The Kentucky Senate race, likely to be the hottest - and possibly tightest - race in the country, has officially begun now that Senate Minority Leader Mitch McConnell and Democratic challenger Secretary of State Alison Lundergan Grimes emerged as easy winners in Tuesday's primaries.
Results show that 51,000 more Democrats went to the polls Tuesday, and Grimes got about 95,000 more votes than McConnell, who had to split the Republican vote with Bevin.
Even though Kentucky is seen as a red state, Democrats have a 54 percent registration advantage to 39 percent for registered Republicans.
McConnell may also be nervous because on Tuesday night he received the lowest percentage of the primary vote the Bluegrass State's last 22 incumbent senators have ever pulled in.
It's all welcome news for Grimes this morning and a message to McConnell that he will need every one of those Bevin voters to show up.
Grimes has been able to save most of her fire while watching McConnell and Bevin brawl so now that the race is truly on what can Grimes learn from Bevin?
1. Have a Thick Skin
Grimes comes from a political family, something McConnell pointed out last night when he said she has been "practicing party politics since she learned to talk." So it's possible she may already have a thick skin, but it often seemed during the primary that Bevin did not. He at times looked like candidate whiner when he complained McConnell was going too negative. That's something Grimes should not do.
"A big thing is to learn how to handle criticism," professor of political science at the University of Kentucky Stephen Voss told ABC News. "I don't think she's naïve. She's seen her father (Jerry Lundergan) in action."
Lundergan is a friend of the Clinton family and a former Kentucky Democratic Party chairman.
2. When You Make a Mistake, Stick to One Excuse
Between "Bailout Bevin" or the candidate who couldn't explain his way out of a cockfighting match, Bevin fumbled through excuses when errors popped up in his campaign. All campaigns make mistakes and Grimes will be no different, but she should give one explanation and stick to it.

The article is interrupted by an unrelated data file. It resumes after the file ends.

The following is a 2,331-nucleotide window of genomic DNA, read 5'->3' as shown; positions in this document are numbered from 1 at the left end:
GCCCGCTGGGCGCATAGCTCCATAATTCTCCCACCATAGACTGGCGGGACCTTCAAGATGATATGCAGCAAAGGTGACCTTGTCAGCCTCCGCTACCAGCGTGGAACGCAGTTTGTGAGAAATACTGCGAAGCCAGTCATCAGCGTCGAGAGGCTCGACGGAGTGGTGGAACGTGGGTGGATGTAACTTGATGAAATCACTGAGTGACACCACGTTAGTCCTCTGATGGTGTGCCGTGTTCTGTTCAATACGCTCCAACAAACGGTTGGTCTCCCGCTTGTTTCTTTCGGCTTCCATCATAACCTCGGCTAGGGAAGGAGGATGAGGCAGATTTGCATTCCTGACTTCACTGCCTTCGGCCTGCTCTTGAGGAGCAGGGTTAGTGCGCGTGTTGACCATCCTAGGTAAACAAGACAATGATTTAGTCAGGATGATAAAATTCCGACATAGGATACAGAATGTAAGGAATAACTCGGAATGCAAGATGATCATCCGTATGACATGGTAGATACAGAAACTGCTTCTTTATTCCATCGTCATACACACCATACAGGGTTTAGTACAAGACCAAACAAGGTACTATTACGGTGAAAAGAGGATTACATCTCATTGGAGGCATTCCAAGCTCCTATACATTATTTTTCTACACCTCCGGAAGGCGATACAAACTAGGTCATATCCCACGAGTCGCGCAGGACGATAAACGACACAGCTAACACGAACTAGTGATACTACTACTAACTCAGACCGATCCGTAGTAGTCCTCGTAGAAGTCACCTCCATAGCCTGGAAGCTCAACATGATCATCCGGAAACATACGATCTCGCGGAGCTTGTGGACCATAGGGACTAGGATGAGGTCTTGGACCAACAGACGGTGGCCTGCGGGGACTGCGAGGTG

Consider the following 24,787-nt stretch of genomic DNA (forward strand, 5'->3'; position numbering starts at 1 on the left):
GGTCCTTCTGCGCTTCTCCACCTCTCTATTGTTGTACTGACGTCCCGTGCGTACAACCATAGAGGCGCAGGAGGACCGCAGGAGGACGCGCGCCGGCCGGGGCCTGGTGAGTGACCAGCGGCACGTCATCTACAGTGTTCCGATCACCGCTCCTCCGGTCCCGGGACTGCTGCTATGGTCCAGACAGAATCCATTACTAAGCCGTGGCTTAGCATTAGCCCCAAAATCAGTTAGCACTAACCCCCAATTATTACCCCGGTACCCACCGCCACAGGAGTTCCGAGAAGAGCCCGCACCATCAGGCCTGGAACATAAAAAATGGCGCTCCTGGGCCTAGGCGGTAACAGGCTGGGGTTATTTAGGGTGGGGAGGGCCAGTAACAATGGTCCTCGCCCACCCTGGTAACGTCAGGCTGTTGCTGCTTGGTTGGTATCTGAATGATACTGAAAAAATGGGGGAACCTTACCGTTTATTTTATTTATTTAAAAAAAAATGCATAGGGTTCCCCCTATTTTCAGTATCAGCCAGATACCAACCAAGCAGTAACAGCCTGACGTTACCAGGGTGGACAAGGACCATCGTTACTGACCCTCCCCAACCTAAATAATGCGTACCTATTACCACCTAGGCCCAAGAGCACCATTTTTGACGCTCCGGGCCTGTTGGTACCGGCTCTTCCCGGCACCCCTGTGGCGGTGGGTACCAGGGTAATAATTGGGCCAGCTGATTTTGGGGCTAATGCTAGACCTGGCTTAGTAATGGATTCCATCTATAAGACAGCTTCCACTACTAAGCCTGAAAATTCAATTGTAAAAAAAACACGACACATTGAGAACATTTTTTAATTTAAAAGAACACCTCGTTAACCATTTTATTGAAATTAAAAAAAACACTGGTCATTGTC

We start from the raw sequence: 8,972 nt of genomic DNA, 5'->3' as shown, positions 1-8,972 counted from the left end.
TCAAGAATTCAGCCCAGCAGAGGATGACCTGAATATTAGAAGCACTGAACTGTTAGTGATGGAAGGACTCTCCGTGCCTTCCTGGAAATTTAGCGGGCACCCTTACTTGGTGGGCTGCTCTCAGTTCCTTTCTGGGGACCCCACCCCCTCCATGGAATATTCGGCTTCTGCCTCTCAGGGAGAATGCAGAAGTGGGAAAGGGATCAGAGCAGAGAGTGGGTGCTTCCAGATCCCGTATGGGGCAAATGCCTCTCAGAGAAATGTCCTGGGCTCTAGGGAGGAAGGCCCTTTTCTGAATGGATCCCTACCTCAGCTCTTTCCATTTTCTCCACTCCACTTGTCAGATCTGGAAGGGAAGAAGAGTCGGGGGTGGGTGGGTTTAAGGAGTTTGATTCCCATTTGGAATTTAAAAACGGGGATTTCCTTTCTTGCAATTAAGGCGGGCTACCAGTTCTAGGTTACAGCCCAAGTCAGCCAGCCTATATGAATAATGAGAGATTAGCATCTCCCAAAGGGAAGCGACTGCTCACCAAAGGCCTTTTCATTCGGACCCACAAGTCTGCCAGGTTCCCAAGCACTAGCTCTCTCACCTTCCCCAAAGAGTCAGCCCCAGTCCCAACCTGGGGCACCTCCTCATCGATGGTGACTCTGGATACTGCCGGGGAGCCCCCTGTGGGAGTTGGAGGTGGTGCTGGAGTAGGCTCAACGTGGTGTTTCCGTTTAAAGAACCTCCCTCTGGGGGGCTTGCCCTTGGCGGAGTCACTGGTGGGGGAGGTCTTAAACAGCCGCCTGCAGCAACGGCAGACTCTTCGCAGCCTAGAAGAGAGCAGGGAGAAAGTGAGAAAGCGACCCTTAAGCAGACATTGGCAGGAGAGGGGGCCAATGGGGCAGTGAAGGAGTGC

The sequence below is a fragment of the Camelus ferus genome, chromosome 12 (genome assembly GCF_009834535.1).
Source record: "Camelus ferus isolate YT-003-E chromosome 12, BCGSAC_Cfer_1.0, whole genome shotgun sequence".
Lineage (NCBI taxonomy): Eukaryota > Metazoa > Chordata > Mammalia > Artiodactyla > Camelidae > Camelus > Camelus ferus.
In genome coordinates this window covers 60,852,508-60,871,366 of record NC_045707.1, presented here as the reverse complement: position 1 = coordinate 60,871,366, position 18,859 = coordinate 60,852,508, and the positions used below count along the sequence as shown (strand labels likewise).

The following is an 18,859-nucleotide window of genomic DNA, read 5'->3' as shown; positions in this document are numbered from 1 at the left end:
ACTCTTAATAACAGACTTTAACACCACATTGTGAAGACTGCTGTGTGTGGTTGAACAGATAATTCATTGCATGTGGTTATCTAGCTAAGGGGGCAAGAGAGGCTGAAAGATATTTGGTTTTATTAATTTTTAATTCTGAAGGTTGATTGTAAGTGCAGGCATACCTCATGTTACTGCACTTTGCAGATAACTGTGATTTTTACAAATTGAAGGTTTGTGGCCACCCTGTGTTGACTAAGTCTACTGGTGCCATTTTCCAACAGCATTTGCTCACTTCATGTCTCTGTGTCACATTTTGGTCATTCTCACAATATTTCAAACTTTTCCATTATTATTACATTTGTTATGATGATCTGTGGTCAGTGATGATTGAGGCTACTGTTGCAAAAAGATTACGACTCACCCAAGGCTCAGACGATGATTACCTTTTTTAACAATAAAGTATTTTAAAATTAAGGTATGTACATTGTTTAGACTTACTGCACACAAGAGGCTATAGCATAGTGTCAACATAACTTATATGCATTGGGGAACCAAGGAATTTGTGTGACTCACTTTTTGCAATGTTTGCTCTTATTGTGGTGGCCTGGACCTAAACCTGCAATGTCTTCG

Bevin clearly mishandled his reaction to whether he did or did not support the Troubled Asset Relief Program-the 2008 federal bailout of banks-after he had consistently whacked McConnell on the campaign trail for his vote. McConnell's campaign was able to come in quickly, brand him, and move on to the next hit. Voss called it a lesson in "how not to handle controversy."
"She will have some, she's bound to in a long and grueling campaign," Voss said. "When these little controversies arrive smart people understand the system. Come up with your message and stay on it."
3. McConnell May Have an Advantage Already Because of His Primary
McConnell preached unity in his speech last night and said Bevin made him a "stronger candidate." It's something that on the surface looks impossible. The primary must have divided Republicans in the state, right? Maybe, but it's possible McConnell has the wind at his back now and that he's the one with the momentum. He's been tearing Bevin apart for months. A win wasn't enough, they had to crush him. Grimes won't have that advantage of being in the hand to hand combat really until now.
"In the battle of a primary, it can help you build an infrastructure and get your message out early," Voss said. "It can help," adding Bevin voters may be sore this morning, but "tea party voters are not the type to sit out elections…they were a highly mobilized group before we used the word tea party. These are voters."